Valeska: The supernatural storyline didn’t work as well for me. I read the possession piece as a reference to the act of red-pilling, and I think that it’s an interesting metaphor in that sense. However, as my friend Adam (a writer at Bloody Good Horror) observed, the inclusion of the possession narrative sort of undermines our ability to hold the murderous men wholly responsible for their actions. Adults may be led to commit harm via harmful ideologies, but it isn’t a completely involuntary process.
The horror parts of the film fell a little flat for me, as much as I enjoyed many of the non-horror sequences. The army of faceless killers worked for me on a symbolic level but not a cinematic one; it sapped the tension from the film. That said, I am very glad that the film exists and hope that we see more like it, though perhaps with a more artful blending of the sociopolitical and the cinematic.
CC: I think that my favourite part is that the majority of the blood in the film is the black gooey gunk. I think that part was super well handled, especially for a violent PG-13 film.
I do have mixed feelings about the paranormal aspect of the film, but I interpreted it more as a manifestation of systemic and toxic masculinity—I definitely do see how it could be read as undermining it, as well. I’d say the use of the ‘dog whistle’ noise that the guys outside of the fraternity hear is the honourable mention of clever set-pieces.
JOE: Black Christmas is at its best in the second act when the violence unexpectedly erupts in the sorority house. The initial full attack on Marty, Kris and Riley with the crossbow and in the kitchen is (minus the bad editing) really enjoyable. Unfortunately that high wears off for the exposition-heavy finale, which suffers the worst from bad editing (some of the action borders on incomprehensible).
Just like Gina, I also enjoyed the plugging in Christmas lights scene and The Exorcist III homage. There’s good stuff here, even for those who dislike the film’s PG-13 take on violence and gore.
The (Twist) Ending / Third Act
GINA: It’s not something I’ll really be dwelling on hereafter. And, for a film that pushes feminism (and in some cases, straw feminism at that) so overtly, it still relies on a male character, Landon to come to Riley’s rescue, after he awakens from his culty black goo hypnosis.
VALESKA: I mentioned my thoughts about the supernatural aspect above, but I do enjoy the multiple sorority houses banding together to take down a small corner of the patriarchy and how that ties into Jesse’s (Brittany O’Grady) ant simile from the earlier scene. Overall, I wasn’t incredibly emotionally invested by this point, unfortunately.
VINCENT: I’m not a big fan of the supernatural twist. Most importantly, I agree with everything Valeska said in the last section about the supernatural aspects taking away from the murderous men’s accountability.
Less importantly, as someone whose favourite horror subgenre is slasher, I’m almost always disappointed when films shy away from a simple slasher narrative. My opinion will always be that there is nothing scarier than a real person deciding to kill you horrifically for no good reason.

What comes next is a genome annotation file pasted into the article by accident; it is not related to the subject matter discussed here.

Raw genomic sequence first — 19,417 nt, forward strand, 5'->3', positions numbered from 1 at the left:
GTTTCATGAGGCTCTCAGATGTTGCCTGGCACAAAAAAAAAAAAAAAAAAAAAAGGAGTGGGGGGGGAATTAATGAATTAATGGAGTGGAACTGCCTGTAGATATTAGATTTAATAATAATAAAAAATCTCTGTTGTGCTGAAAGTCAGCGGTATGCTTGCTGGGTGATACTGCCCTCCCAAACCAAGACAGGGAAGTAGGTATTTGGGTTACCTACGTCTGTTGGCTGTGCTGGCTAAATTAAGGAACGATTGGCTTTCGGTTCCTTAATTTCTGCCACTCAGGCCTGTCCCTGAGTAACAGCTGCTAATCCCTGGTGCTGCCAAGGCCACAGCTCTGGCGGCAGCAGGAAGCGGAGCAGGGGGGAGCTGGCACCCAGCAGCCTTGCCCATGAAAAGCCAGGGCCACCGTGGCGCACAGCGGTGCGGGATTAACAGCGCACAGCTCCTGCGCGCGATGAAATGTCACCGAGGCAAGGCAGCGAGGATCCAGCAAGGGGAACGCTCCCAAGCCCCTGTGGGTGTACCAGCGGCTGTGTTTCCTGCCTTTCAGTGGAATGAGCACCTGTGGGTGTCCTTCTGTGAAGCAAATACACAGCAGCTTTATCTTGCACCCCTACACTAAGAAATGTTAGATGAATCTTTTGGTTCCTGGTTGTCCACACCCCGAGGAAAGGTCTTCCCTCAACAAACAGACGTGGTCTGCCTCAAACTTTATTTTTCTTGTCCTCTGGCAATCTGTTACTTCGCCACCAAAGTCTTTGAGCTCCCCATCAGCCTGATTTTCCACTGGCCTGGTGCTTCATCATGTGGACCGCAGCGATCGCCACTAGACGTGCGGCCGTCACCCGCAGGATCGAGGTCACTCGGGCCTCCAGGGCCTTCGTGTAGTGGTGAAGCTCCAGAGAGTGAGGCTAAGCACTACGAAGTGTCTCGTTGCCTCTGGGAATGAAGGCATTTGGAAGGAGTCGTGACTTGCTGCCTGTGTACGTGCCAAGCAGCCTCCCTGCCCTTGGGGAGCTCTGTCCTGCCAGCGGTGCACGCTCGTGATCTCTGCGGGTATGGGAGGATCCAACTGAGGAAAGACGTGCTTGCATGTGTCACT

One choice I really liked is Helena’s betrayal. Her last statement, “but I did everything I was supposed to,” is both haunting and a necessary addition to complete the message of the film. Internalized oppression is key to understanding oppression in any form. Too many times people use the excuse “ but I know a girl who agrees with [insert sexist stereotype here]” as an excuse to stay willfully ignorant.
For some women, scenes like Lindsay holding her keys between her fingers will trigger their personal experiences; for others, it will be the harder-to-watch scenes of sexual assault that are triggering. For me, it is Helena. Helena’s storyline is what sticks with me the most specifically because of the real-life women I know who would set themselves on fire to please men. The frustration and sadness I feel for these women, who include my own mother, is easily transferable to Helena in her last scene.
CC: I have to say that I was not fulfilled with the climax of this movie. I think that there were smart efforts, but ultimately everything just fell flat for me. I think that there are deeper readings into the director’s choices, but that the movie moves past them too quickly for the audience to really discern them. I’m with Gina: I don’t like that Landon comes to the aid of Riley at all, but the movie ending with two individuals (and their friends) from marginalized groups coming together to burn the patriarchy is very satisfying.
JOE: While I would have loved to see all of the women back at the sorority having breakfast, the final image of the burning frat house is pretty great. Who among us hasn’t wanted to burn toxic masculinity/the patriarchy to the ground?
I have found it odd that some people have (mis)interpreted the end of the film as excusing the behaviour of men because they’re under the influence of the Founder’s black goo. That’s clearly the case for Landon (and, briefly, Marty’s boyfriend, Nate, who reacts to the dog whistle). There’s still, however, an entire room of unpossessed men in the tribute room, including Riley’s rapist and Elwes’ Gelson. The film is far more damning of them and their desire to spread their misogynistic rhetoric into capitalism and politics. Heavy handed? Sure, but, let’s be honest, there’s ample evidence that women-hating groups active recruit assholes like this and groom them.
With that said, like Vincent, I would have preferred a more straightforward slasher. The supernatural element feels more like an effort to distinguish the film from traditional slashers and I’m not sure it was required (particularly when the second act works so effectively). This is what Takal and Wolfe decided on, though, so…we just have to deal with it!